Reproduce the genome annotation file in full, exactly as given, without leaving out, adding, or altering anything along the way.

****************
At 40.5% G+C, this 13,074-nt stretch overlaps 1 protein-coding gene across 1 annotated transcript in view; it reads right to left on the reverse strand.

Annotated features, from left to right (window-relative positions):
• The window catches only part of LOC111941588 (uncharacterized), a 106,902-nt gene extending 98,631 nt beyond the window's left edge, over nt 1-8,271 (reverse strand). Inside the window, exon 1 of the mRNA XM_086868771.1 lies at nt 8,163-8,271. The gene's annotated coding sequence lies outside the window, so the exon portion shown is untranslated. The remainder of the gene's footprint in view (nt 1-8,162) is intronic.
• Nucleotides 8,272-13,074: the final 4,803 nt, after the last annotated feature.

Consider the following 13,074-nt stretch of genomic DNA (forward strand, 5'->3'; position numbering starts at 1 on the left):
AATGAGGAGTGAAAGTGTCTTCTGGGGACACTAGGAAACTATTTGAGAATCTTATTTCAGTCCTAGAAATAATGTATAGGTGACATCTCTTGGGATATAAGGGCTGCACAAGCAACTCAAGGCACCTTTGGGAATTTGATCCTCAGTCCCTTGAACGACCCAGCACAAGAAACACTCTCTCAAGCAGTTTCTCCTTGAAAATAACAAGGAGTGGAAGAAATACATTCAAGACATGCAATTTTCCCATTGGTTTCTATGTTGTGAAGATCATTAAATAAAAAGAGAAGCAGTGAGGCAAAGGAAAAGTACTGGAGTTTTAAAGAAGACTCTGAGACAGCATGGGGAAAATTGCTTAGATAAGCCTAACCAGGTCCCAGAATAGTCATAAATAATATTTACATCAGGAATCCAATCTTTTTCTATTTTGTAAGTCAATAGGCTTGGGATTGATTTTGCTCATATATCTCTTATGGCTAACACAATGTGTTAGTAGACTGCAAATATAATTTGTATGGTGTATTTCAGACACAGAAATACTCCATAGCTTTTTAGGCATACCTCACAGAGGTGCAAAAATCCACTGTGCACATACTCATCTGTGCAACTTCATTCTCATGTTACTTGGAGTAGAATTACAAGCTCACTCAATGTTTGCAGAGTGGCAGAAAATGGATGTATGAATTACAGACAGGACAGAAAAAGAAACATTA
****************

At 40.5% G+C, this 13,074-nt stretch overlaps 1 protein-coding gene across 1 annotated transcript in view; it reads right to left on the reverse strand.

Annotated features, from left to right (window-relative positions):
• The window catches only part of LOC111941588 (uncharacterized), a 106,902-nt gene extending 98,631 nt beyond the window's left edge, over nt 1-8,271 (reverse strand). Inside the window, exon 1 of the mRNA XM_086868771.1 lies at nt 8,163-8,271. The gene's annotated coding sequence lies outside the window, so the exon portion shown is untranslated. The remainder of the gene's footprint in view (nt 1-8,162) is intronic.
• Nucleotides 8,272-13,074: the final 4,803 nt, after the last annotated feature.

Consider the following 13,074-nt stretch of genomic DNA (forward strand, 5'->3'; position numbering starts at 1 on the left):
AATGAGGAGTGAAAGTGTCTTCTGGGGACACTAGGAAACTATTTGAGAATCTTATTTCAGTCCTAGAAATAATGTATAGGTGACATCTCTTGGGATATAAGGGCTGCACAAGCAACTCAAGGCACCTTTGGGAATTTGATCCTCAGTCCCTTGAACGACCCAGCACAAGAAACACTCTCTCAAGCAGTTTCTCCTTGAAAATAACAAGGAGTGGAAGAAATACATTCAAGACATGCAATTTTCCCATTGGTTTCTATGTTGTGAAGATCATTAAATAAAAAGAGAAGCAGTGAGGCAAAGGAAAAGTACTGGAGTTTTAAAGAAGACTCTGAGACAGCATGGGGAAAATTGCTTAGATAAGCCTAACCAGGTCCCAGAATAGTCATAAATAATATTTACATCAGGAATCCAATCTTTTTCTATTTTGTAAGTCAATAGGCTTGGGATTGATTTTGCTCATATATCTCTTATGGCTAACACAATGTGTTAGTAGACTGCAAATATAATTTGTATGGTGTATTTCAGACACAGAAATACTCCATAGCTTTTTAGGCATACCTCACAGAGGTGCAAAAATCCACTGTGCACATACTCATCTGTGCAACTTCATTCTCATGTTACTTGGAGTAGAATTACAAGCTCACTCAATGTTTGCAGAGTGGCAGAAAATGGATGTATGAATTACAGACAGGACAGAAAAAGAAACATTA